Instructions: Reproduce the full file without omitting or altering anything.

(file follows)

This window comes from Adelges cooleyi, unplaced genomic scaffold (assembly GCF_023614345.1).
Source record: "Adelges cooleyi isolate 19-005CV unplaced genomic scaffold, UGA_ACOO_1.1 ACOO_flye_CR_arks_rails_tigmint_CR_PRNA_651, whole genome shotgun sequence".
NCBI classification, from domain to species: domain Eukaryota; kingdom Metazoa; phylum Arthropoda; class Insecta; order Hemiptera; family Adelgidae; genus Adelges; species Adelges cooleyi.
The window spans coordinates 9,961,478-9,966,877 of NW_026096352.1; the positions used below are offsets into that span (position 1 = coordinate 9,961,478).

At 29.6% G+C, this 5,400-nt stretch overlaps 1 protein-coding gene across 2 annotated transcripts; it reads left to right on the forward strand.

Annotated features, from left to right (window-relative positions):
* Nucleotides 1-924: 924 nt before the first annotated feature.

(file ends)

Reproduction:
This window comes from Adelges cooleyi, unplaced genomic scaffold (assembly GCF_023614345.1).
Source record: "Adelges cooleyi isolate 19-005CV unplaced genomic scaffold, UGA_ACOO_1.1 ACOO_flye_CR_arks_rails_tigmint_CR_PRNA_651, whole genome shotgun sequence".
NCBI classification, from domain to species: domain Eukaryota; kingdom Metazoa; phylum Arthropoda; class Insecta; order Hemiptera; family Adelgidae; genus Adelges; species Adelges cooleyi.
The window spans coordinates 9,961,478-9,966,877 of NW_026096352.1; the positions used below are offsets into that span (position 1 = coordinate 9,961,478).

At 29.6% G+C, this 5,400-nt stretch overlaps 1 protein-coding gene across 2 annotated transcripts; it reads left to right on the forward strand.

Annotated features, from left to right (window-relative positions):
* Nucleotides 1-924: 924 nt before the first annotated feature.